When Mike Allen launched Playbook in 2007, he promised to deliver his agenda-setting newsletter to a D.C. crowd obsessed with Treos (remember those?) and BlackBerrys.

That same year, Apple debuted the iPhone, an event that helped accelerate the shift to mobile news that Playbook finds itself retooling for as its whirling dervish author prepares to leave Politico.

"Playbook was created for the BlackBerry because that's where people were in 2007 and 2008," said Jake Sherman, who, along with Anna Palmer, is taking over for Allen next month. "People are still on their phones, but they're on iPhones. They're on Snapchat. And they're on Twitter. Their first read is now Facebook. But we want to make sure that the dozens of people we talk to about Playbook still say it's their first read in the morning."

The two face a big challenge replacing Allen, who built Playbook into a literal franchise with his inexhaustible combination of scoops, mutual back-scratching, flattery and a work ethic that verged on legendary. Also awaiting the duo is the task of maintaining a consistent editorial voice whilst divvying up the work between themselves and colleague Daniel Lippman, who also assisted Allen. And, of course, Playbook has spawned a legion of competitors they'll have to contend with: Morning Consult, CNN’s Politics Nightcap and the Daily 202 from a revived Washington Post, among others.

That task will tackled with new digital flair, however. In announcing Playbook's changing of the guard Sunday night, Politico editor-in-chief John Harris noted that the newsletter is slated to undergo a makeover after nine years "marked by dramatic changes in how news is consumed." In many ways, the changes awaiting Playbook are a crystallization of the trends in news consumption and distribution that have transpired since it launched nearly a decade ago.

For example, Palmer and Sherman say the further compression of the news cycle may require Playbook's authors to brief their audiences in some fashion more than once per day. These "bursts of information" will be published on a separate Playbook website called Playbook Plus, but they also might be delivered to readers via email alert or, possibly, push notifications on a standalone app.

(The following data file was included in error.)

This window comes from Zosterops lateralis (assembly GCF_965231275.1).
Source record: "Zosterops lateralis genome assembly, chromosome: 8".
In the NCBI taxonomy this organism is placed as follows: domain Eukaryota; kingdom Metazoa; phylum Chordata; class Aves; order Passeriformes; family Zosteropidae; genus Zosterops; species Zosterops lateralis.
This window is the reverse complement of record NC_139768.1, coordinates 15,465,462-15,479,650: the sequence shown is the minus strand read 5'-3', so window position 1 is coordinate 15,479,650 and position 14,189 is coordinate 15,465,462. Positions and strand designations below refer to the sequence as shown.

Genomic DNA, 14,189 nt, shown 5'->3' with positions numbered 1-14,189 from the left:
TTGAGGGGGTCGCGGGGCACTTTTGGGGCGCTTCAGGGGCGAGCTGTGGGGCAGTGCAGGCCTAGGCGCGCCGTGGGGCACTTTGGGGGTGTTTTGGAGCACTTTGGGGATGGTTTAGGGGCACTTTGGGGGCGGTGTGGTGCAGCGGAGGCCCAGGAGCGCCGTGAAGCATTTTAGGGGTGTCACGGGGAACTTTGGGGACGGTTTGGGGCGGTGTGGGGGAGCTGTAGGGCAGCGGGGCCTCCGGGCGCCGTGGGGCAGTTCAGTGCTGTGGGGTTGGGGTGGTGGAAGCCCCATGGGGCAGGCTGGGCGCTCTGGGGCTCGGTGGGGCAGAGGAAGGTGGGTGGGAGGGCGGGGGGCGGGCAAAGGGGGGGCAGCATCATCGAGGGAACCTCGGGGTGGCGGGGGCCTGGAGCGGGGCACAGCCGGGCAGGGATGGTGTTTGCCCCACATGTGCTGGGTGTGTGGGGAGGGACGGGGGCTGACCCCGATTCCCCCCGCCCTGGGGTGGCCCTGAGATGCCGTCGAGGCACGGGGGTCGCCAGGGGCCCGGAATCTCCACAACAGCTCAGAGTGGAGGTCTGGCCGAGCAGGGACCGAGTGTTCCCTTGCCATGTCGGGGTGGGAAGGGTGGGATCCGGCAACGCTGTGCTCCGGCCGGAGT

"We want to give the community what it wants," Palmer said. "The news cycle has changed from 10 years ago, when just the newsletter was great. Sometimes, news doesn't hold like it used to."

Another concession to the changing news business: Playbook will launch social media accounts separate from Politico's main feeds to give the newsletter a bigger footprint on social networks. In a nod to D.C. movers who screenshot sections of Playbook and post them on Twitter, Politico is also also adding a feature that allows readers to share tidbits directly from the newsletter.

Palmer and Sherman noted that the newsletter will be presented in more ways than just text. Reflecting the burgeoning boom in podcasting, they're considering 90-second audio briefings "to give people digestible information as quickly as possible"; likely candidates would seem to be morning commuters who may not be able to read on their drive into work.

Overall, the emphasis seems to be on turning Playbook into an editorial product designed to be consumed on multiple platforms, at multiple times during the day, not just scanned once on smartphones by Washington influencers before they roll out of bed.

"We're going to come to our readers on platforms where they're consuming the news," Sherman said. "Playbook is going to go from winning the morning to owning the day."